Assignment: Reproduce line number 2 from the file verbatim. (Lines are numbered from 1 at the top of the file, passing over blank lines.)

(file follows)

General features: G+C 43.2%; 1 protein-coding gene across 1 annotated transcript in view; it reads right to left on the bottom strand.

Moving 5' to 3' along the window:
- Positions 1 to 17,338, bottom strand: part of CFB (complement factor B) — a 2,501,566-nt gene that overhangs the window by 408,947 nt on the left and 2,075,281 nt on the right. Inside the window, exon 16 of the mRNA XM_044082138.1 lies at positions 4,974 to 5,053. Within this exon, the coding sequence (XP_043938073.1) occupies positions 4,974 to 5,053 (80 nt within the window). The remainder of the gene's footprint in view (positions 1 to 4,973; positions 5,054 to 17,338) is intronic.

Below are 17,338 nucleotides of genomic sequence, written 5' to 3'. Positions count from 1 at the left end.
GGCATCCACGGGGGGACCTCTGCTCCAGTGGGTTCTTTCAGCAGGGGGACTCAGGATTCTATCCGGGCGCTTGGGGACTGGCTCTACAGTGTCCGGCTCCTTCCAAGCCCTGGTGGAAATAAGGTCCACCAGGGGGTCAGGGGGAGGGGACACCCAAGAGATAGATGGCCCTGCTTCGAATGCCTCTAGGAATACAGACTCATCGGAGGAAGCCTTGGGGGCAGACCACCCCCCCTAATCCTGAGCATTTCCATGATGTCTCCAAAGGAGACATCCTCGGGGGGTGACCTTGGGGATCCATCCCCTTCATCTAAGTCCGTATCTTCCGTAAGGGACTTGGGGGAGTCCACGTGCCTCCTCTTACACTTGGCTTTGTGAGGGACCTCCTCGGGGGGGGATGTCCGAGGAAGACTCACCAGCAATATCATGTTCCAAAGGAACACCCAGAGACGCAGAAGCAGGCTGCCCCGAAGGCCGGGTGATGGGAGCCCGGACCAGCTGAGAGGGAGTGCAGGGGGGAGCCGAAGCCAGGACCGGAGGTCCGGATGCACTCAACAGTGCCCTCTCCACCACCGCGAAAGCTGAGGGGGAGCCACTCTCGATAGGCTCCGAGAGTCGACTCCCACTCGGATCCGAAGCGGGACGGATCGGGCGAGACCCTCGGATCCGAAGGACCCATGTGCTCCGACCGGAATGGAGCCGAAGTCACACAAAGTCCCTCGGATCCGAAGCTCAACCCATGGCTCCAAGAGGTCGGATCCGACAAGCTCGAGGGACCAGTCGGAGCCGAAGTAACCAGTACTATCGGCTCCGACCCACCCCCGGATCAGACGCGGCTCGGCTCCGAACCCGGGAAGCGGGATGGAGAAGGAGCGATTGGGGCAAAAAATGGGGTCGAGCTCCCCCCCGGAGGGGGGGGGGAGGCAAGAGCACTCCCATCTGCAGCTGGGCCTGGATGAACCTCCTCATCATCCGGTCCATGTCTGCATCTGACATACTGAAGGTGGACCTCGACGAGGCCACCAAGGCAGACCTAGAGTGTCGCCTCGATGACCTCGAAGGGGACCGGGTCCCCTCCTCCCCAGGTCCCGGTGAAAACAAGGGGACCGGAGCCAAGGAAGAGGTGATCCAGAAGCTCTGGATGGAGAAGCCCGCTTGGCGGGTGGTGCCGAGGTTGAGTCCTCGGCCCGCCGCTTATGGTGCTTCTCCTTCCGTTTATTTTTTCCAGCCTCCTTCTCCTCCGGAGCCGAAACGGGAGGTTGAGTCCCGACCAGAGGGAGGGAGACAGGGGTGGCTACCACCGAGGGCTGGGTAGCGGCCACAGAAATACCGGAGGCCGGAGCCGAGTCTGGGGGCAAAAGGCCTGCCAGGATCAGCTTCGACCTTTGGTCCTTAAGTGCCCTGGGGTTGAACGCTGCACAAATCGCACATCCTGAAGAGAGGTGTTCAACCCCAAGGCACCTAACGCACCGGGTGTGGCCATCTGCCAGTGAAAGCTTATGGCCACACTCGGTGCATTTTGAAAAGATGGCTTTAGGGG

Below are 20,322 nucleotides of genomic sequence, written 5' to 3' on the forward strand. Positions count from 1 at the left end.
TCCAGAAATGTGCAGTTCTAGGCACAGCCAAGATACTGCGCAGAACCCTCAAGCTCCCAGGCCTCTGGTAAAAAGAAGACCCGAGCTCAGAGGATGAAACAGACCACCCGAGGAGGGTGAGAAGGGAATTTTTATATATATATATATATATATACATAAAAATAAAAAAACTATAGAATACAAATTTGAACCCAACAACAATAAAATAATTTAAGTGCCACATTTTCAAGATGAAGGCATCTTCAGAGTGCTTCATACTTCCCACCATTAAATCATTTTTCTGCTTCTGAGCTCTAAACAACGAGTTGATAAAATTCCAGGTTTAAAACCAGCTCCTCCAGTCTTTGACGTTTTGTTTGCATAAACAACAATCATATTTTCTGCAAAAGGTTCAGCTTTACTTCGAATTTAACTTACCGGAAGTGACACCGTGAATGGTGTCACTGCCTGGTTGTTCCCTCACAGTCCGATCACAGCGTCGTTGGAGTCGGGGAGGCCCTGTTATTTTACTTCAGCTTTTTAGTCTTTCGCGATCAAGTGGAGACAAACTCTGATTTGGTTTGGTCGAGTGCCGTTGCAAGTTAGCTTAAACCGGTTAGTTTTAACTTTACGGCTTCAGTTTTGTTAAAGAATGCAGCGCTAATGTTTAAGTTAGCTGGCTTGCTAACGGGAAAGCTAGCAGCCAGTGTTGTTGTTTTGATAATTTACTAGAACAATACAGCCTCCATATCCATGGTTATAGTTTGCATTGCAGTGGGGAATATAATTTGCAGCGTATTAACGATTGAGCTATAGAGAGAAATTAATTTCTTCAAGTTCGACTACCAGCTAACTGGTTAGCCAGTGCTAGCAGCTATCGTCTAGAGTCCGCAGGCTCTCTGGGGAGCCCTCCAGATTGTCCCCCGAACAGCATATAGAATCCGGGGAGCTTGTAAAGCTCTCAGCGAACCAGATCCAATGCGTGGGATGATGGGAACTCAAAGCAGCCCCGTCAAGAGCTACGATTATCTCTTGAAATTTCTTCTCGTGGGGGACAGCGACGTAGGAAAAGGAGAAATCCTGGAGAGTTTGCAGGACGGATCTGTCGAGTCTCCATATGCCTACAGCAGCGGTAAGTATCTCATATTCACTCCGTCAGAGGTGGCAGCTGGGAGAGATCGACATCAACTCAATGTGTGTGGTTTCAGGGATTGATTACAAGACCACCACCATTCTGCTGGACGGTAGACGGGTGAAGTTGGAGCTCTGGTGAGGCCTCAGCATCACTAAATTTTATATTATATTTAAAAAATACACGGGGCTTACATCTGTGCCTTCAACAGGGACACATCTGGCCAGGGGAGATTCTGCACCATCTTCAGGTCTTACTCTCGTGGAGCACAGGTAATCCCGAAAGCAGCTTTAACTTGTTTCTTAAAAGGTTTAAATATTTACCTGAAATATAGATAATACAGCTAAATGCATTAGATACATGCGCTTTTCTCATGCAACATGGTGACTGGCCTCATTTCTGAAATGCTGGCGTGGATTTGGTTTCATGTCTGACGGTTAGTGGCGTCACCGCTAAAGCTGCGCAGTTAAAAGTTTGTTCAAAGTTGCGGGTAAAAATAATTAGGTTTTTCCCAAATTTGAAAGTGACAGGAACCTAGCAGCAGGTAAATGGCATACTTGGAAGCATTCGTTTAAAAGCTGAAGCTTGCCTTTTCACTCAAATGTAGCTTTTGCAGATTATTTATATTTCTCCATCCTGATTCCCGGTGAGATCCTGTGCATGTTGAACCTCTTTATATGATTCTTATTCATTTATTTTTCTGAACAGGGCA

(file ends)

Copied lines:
Moving 5' to 3' along the window: